Originally Posted by foodguy
i liked the start of it ... but i found the second half wearing. the sense of entitlement in young chefs just really grates on me. he's got this wife, but he dumps her when somebody better comes along; he's got a great restaurant with an owner who took a chance on him, but he dumps him when something better comes along. and they kept talking about the "shakespearean tragedy" of his tongue cancer ... granted, it's horrible, but i kept wondering how some mom would feel, who could no longer read stories to her kids because of the same disease but didn't have the resources to jump the line in the experimental treatment.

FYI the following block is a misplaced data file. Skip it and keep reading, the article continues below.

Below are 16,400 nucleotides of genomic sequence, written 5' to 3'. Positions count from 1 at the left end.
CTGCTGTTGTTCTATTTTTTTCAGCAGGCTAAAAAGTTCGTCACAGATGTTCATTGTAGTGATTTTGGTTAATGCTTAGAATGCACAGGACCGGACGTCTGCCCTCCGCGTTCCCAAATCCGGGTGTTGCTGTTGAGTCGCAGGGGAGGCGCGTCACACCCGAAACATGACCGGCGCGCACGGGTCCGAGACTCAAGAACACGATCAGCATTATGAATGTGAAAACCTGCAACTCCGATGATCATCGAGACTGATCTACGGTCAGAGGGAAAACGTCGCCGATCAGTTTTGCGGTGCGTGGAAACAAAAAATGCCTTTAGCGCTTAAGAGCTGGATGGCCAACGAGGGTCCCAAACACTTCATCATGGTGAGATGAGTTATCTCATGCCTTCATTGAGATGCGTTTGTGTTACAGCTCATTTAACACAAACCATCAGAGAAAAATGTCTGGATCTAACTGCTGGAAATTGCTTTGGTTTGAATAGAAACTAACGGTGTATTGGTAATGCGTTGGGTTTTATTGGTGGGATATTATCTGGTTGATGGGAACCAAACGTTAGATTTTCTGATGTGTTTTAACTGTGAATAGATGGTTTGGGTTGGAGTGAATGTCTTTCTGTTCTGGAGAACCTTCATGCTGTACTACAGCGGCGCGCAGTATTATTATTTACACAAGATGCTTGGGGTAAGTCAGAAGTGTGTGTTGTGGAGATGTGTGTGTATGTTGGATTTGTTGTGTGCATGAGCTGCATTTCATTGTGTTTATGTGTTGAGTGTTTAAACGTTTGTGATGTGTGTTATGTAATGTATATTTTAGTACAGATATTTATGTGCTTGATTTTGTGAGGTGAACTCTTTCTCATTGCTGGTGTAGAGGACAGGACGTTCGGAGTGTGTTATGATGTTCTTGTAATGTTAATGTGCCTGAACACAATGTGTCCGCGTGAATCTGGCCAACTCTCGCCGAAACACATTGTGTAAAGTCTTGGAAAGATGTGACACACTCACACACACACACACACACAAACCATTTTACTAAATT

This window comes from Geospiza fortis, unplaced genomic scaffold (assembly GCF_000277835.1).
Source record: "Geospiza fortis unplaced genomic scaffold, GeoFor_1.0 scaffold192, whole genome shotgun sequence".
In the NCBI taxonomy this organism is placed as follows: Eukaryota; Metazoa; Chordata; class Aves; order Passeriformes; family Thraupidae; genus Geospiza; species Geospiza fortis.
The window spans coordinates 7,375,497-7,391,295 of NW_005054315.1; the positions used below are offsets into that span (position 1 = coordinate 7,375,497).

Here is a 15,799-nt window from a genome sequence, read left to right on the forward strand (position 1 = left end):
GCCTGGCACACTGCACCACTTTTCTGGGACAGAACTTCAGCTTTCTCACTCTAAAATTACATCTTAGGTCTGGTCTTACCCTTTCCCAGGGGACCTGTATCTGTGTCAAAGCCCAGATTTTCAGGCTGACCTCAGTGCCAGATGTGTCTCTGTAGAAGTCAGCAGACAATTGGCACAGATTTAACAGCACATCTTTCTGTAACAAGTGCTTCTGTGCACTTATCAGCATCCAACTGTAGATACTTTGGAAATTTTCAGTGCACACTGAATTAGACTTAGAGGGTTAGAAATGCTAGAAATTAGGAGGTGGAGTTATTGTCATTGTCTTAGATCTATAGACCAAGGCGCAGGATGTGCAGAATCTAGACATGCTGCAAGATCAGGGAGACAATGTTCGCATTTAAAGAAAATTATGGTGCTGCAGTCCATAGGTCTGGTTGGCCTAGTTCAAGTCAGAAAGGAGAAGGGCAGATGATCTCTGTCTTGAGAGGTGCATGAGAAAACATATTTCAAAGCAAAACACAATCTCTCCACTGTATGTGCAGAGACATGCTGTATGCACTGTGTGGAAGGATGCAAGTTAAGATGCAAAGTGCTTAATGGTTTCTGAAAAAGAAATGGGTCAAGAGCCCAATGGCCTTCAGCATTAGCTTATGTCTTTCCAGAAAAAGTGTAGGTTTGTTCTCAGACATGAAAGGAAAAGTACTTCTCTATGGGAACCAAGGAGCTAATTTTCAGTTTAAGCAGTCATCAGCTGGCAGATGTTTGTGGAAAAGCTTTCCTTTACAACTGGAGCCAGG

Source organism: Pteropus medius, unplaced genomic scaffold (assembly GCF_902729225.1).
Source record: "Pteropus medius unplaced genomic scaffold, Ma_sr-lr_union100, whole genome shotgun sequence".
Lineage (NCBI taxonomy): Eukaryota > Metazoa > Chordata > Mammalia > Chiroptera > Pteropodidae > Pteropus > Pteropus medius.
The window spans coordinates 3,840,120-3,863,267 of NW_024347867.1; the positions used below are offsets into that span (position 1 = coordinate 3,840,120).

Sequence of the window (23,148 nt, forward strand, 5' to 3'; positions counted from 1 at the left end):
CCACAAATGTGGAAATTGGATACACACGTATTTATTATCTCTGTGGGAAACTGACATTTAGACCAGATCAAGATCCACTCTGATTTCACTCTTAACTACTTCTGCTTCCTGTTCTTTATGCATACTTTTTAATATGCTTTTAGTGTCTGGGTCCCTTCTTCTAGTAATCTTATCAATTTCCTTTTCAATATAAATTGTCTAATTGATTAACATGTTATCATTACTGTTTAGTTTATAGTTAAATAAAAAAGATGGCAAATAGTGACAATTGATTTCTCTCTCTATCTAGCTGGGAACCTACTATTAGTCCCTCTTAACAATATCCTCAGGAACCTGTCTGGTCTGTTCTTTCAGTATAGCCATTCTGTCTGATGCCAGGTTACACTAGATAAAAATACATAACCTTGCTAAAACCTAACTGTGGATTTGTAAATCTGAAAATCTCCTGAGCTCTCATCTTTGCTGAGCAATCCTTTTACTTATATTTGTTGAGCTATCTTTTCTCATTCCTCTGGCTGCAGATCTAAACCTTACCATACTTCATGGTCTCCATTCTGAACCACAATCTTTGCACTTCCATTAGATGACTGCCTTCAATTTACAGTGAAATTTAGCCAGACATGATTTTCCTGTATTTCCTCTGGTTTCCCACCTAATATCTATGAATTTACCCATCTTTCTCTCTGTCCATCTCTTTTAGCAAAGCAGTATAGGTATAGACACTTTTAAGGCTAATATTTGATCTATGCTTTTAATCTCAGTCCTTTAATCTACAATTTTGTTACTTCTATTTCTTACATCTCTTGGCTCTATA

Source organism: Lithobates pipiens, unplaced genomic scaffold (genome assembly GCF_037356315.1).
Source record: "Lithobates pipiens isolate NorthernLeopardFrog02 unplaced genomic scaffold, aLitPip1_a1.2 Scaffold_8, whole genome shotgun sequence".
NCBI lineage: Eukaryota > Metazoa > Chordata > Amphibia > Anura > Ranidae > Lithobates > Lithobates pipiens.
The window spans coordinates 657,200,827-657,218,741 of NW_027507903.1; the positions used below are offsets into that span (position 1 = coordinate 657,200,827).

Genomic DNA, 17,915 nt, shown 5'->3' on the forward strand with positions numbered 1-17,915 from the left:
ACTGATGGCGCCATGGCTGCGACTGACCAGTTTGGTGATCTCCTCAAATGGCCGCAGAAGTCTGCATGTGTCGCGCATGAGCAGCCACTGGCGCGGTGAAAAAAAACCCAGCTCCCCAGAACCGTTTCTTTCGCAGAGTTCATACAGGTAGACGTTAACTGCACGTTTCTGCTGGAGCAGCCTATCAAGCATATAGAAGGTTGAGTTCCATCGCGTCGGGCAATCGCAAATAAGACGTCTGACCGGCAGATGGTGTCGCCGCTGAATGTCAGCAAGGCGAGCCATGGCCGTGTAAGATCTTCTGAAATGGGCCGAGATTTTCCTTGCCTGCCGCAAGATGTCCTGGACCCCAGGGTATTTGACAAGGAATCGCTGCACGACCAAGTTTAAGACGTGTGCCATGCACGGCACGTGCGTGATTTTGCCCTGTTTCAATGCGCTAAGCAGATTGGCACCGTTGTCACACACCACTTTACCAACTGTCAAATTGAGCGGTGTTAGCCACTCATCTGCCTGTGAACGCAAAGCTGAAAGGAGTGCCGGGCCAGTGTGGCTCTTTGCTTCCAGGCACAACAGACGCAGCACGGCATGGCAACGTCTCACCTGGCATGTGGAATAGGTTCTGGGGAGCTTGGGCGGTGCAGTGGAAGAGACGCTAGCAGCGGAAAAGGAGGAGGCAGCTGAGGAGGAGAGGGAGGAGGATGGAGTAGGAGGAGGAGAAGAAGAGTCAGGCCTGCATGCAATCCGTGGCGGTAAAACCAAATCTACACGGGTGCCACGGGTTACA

All true. But how many artists or high performing people that come around just a few times in a generation do you know of that don't have major character flaws like that? You take the good with the bad. Most of the most interesting stories (whether they be written or film or in music) are about people with complicated personalities, and frankly they're more interesting than a mother with tongue cancer, who besides her disease is a relatively commonplace individual. It's like when people don't want to listen to Wagner because he hated Jews. To me it doesn't matter. I defy you to name a great artist, philosopher, musician or whatever without at least some measure of narcissism. I haven't read this or any other food books (that I can remember, I might have) so I can't really comment on this particular case.